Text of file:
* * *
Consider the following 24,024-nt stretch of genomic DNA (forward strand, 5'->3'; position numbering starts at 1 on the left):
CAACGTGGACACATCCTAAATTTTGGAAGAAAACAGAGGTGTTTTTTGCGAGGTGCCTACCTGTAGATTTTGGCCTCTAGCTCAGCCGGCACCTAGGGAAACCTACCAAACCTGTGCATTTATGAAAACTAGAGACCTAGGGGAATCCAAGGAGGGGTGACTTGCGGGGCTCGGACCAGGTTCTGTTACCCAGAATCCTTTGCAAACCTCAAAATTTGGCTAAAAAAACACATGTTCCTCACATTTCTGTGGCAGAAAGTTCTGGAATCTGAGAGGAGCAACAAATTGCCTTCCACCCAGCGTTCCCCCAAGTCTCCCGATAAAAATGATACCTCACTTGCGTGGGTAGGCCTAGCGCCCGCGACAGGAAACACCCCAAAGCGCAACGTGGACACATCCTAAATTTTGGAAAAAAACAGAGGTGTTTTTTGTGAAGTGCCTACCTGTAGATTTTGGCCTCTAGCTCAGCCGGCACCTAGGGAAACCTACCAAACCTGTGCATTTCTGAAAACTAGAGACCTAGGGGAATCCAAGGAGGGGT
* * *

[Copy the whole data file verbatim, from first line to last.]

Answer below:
Consider the following 24,024-nt stretch of genomic DNA (forward strand, 5'->3'; position numbering starts at 1 on the left):
CAACGTGGACACATCCTAAATTTTGGAAGAAAACAGAGGTGTTTTTTGCGAGGTGCCTACCTGTAGATTTTGGCCTCTAGCTCAGCCGGCACCTAGGGAAACCTACCAAACCTGTGCATTTATGAAAACTAGAGACCTAGGGGAATCCAAGGAGGGGTGACTTGCGGGGCTCGGACCAGGTTCTGTTACCCAGAATCCTTTGCAAACCTCAAAATTTGGCTAAAAAAACACATGTTCCTCACATTTCTGTGGCAGAAAGTTCTGGAATCTGAGAGGAGCAACAAATTGCCTTCCACCCAGCGTTCCCCCAAGTCTCCCGATAAAAATGATACCTCACTTGCGTGGGTAGGCCTAGCGCCCGCGACAGGAAACACCCCAAAGCGCAACGTGGACACATCCTAAATTTTGGAAAAAAACAGAGGTGTTTTTTGTGAAGTGCCTACCTGTAGATTTTGGCCTCTAGCTCAGCCGGCACCTAGGGAAACCTACCAAACCTGTGCATTTCTGAAAACTAGAGACCTAGGGGAATCCAAGGAGGGGT